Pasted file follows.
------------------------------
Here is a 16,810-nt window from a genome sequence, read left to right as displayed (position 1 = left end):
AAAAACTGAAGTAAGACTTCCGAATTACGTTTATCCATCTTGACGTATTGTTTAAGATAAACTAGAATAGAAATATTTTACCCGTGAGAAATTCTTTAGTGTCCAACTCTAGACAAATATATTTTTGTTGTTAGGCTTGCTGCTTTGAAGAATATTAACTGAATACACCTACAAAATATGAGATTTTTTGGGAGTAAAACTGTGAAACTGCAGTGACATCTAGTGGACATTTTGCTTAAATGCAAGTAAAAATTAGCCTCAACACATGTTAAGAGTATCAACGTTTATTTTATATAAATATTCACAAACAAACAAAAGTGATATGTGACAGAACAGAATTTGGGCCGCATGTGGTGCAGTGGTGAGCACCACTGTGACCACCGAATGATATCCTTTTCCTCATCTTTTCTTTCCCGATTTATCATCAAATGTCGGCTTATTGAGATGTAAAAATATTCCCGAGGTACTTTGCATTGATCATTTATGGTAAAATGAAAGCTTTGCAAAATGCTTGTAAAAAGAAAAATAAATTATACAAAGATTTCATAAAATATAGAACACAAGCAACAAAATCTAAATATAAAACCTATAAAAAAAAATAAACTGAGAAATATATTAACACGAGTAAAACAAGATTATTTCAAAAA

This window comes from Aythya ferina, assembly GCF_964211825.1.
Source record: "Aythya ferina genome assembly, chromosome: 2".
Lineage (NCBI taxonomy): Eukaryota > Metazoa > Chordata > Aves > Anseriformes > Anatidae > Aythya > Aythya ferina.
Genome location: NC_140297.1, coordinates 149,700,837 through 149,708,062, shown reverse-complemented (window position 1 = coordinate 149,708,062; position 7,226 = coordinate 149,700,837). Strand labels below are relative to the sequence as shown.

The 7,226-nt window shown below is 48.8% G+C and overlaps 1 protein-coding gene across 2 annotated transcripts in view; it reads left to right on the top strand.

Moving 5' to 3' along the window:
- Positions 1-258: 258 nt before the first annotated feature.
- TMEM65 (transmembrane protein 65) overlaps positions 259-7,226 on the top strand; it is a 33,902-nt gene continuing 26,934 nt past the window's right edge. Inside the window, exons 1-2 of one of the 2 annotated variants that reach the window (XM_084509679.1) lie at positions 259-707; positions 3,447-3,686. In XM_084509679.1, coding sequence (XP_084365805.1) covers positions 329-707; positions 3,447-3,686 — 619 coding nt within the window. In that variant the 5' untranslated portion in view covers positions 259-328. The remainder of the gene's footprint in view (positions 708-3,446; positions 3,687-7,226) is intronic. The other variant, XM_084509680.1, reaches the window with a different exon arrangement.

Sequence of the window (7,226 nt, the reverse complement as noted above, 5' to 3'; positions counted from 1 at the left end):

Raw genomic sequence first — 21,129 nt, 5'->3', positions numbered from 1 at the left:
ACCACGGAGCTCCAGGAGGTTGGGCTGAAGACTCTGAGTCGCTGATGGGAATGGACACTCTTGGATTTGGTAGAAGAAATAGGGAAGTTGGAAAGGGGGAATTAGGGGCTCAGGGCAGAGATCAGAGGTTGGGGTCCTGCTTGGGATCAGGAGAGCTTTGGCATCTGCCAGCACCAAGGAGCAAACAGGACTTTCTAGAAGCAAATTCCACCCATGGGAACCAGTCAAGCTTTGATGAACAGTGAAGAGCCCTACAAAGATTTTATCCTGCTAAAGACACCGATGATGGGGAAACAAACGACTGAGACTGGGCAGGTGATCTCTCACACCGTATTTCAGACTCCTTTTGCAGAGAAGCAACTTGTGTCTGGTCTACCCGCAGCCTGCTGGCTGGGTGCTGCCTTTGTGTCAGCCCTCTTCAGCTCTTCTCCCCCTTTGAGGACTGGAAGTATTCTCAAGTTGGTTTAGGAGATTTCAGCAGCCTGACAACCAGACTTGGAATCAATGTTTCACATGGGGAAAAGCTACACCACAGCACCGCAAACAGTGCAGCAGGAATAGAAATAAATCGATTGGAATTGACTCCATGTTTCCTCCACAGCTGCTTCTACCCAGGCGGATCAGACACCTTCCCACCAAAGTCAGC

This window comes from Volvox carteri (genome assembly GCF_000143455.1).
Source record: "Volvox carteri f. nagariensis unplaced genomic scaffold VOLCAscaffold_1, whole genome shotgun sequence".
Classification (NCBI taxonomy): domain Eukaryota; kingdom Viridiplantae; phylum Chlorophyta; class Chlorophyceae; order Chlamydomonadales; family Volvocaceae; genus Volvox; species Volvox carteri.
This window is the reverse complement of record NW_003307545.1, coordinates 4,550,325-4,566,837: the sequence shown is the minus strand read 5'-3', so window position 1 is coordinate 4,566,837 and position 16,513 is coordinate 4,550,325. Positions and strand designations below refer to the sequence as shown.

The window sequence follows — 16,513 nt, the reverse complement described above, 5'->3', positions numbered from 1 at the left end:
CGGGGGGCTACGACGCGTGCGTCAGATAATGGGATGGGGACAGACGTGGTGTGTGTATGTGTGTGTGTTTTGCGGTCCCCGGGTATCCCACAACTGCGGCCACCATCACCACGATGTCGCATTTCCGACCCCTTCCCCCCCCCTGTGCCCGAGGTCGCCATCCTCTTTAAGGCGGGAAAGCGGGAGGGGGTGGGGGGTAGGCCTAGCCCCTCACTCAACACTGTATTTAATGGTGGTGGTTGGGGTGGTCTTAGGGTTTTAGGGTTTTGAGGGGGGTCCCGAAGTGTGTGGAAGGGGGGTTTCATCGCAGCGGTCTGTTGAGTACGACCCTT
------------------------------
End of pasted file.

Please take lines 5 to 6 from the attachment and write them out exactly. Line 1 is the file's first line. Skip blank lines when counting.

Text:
Lineage (NCBI taxonomy): Eukaryota > Metazoa > Chordata > Aves > Anseriformes > Anatidae > Aythya > Aythya ferina.
Genome location: NC_140297.1, coordinates 149,700,837 through 149,708,062, shown reverse-complemented (window position 1 = coordinate 149,708,062; position 7,226 = coordinate 149,700,837). Strand labels below are relative to the sequence as shown.